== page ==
Bridging the Gap

Bridging the Gap

I remember the daunting task of training for my first marathon.  I had just retired from playing professional soccer and decided I would start my training with a 10-mile run.  The furthest I had run before was five miles, and that was in a soccer game, which meant starting, stopping, walking, jogging, running, and sprinting.  I headed out the door and just started running -- no plan, no pace, just running.  At mile three, I was  feeling great, and I was certain I could run the marathon the next day if I had to.  Once I went beyond my previous experience, my five-mile limit, everything totally changed.  My eyes started to lose focus, my feet felt heavy, I couldn’t feel my legs, and every single step was hard work.  I ended up making it home, but I was in a bad place.  I was sick, over-extended, and dehydrated.  I had to figure out how I was going to bridge the gap between five miles -- my comfort zone -- and 26.2 miles -- my goal distance.  I needed a plan.

Over the next 12 weeks, I laid out a plan that increased mileage gradually.  Ten miles was easy and 15 was my challenge, then 15 was easy and 22 was my challenge.  Eventually, I could run for 26.2 miles, and it was no problem.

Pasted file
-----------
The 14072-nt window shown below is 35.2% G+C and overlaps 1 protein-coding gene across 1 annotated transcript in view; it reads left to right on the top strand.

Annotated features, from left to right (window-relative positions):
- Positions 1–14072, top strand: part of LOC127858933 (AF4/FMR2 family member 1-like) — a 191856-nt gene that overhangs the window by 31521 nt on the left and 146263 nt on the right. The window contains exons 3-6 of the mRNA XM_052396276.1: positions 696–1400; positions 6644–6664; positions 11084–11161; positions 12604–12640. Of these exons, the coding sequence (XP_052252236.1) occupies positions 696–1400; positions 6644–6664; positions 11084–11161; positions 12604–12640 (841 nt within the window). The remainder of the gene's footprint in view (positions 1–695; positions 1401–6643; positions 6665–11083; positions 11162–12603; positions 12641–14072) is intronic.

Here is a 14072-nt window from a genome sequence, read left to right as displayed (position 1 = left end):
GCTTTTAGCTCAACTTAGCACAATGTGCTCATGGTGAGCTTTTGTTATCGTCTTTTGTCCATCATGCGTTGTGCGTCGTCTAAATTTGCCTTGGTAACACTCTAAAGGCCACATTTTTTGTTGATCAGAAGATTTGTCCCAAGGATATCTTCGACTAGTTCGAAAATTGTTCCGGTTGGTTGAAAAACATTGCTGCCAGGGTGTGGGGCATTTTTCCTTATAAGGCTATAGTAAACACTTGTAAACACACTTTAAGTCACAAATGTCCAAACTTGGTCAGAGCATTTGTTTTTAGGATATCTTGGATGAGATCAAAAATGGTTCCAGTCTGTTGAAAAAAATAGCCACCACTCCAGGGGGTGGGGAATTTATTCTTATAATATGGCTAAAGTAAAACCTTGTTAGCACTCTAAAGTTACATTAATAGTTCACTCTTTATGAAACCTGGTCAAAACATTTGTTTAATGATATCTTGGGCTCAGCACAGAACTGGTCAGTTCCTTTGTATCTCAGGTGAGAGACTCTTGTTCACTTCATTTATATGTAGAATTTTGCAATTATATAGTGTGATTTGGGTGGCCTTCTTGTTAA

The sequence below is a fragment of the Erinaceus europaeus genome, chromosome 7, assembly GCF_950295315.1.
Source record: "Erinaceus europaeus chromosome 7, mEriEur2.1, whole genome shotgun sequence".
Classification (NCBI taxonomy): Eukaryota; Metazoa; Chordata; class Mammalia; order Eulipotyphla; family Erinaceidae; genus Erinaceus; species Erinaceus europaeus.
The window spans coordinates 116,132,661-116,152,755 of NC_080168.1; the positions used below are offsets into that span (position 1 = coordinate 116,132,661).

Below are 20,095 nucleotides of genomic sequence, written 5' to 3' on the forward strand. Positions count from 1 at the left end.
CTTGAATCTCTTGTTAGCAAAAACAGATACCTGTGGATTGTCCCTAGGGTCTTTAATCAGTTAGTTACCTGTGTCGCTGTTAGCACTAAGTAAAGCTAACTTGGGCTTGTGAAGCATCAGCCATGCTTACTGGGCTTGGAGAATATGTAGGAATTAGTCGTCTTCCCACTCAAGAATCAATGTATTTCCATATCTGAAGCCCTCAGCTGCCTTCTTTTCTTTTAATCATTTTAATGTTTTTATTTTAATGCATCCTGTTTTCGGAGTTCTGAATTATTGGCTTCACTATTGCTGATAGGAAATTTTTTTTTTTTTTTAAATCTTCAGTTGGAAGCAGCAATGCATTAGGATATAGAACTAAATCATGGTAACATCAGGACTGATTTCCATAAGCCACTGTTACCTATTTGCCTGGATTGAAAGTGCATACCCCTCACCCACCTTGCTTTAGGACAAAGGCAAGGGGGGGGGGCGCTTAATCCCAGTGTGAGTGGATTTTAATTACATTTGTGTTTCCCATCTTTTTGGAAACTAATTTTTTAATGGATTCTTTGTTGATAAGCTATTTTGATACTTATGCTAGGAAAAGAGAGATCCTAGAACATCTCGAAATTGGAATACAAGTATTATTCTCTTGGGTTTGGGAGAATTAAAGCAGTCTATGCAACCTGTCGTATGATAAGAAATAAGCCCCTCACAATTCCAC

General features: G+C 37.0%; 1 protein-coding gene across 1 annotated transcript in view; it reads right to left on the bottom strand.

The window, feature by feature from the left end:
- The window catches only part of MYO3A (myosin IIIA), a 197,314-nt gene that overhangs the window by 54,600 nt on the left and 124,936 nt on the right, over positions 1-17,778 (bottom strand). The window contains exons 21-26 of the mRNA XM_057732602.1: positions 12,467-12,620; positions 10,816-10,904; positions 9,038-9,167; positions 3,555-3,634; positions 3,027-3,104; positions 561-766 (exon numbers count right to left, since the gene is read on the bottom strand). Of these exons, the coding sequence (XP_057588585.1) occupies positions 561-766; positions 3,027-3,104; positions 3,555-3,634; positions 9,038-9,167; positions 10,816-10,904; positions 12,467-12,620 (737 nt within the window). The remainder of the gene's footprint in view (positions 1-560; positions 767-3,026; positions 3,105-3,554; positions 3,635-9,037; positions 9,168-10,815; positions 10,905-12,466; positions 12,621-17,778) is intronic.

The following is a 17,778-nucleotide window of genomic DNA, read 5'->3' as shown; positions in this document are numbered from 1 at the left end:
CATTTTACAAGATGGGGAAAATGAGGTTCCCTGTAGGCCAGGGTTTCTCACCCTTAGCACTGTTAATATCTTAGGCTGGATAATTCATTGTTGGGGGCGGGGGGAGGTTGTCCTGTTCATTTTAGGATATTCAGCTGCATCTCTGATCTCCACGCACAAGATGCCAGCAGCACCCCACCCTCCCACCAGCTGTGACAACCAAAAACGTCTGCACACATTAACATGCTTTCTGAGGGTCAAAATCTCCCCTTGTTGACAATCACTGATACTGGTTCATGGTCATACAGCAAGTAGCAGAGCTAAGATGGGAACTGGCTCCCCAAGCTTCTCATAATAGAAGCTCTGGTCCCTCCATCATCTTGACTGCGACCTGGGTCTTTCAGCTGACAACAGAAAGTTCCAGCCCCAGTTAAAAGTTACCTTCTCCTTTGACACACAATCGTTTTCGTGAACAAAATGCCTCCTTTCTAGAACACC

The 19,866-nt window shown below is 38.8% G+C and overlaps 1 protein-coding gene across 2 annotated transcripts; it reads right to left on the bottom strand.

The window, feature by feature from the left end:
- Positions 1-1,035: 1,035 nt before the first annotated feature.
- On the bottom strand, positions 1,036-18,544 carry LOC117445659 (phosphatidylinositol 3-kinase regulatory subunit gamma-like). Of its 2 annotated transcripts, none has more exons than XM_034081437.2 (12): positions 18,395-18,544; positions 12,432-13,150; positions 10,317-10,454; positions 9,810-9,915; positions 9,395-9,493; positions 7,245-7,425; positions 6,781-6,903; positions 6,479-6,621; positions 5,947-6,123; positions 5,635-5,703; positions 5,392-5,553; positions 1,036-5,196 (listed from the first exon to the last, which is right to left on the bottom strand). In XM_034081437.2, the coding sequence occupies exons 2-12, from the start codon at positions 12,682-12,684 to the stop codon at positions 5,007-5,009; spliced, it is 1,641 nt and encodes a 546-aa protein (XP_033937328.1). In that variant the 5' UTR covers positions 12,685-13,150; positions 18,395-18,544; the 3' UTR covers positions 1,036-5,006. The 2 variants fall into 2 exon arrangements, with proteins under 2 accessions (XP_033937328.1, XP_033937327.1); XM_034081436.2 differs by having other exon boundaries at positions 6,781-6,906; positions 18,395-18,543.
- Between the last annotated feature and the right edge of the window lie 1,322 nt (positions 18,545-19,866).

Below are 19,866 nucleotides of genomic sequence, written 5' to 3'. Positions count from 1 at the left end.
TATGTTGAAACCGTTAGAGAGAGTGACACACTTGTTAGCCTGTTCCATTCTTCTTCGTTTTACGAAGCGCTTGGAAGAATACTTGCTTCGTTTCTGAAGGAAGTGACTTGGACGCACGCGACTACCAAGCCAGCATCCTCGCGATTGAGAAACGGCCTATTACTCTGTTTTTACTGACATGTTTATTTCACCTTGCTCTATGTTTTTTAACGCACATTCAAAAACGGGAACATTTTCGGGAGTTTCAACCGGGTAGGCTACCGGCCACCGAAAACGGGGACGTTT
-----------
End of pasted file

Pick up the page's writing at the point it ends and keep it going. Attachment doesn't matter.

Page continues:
There is always a gap between our experience and our goals.  If you want to lose ten pounds, and you haven’t done that before, you’ll need a step-by-step plan.  If you can’t do a pull-up, but you want to, then you’ll need a plan to help you bridge the gap between a TRX pull-up and bar pull-up.  I know the task seems daunting at times:  getting outside your comfort zone, trying something new, or committing to something outside your daily routine.  However, I know that when you learn the skill of bridging the gap, you can increase your fitness level, become healthier, and lose weight.  I suggest the following to help you bridge the gap:

1.    Find small tasks right outside your comfort zone and work on those.  No need to shoot for the moon right away.  Be willing to take baby steps and make incremental progress.  
2.    Be open to trying new things – new methods, new ideas, new workouts, etc.
3.    A good coach can help give you information and guidance on what steps to take to get started.
4.    Be consistent.  We don’t change habits or create change overnight.  Move forward.  Don't be stagnant.

Let us know where you want to go, and we can help get you there.  Even people who've worked out at Fit for a long time are surprised when one of the coaches tells them something they haven't tried before.  Surprise!  That's what we do.   We aren't rep counters.  This isn't [insert the name of a big-box gym here].  If we don't know an answer right away, we'll get you one.  We’re committed to helping you achieve your fitness goals.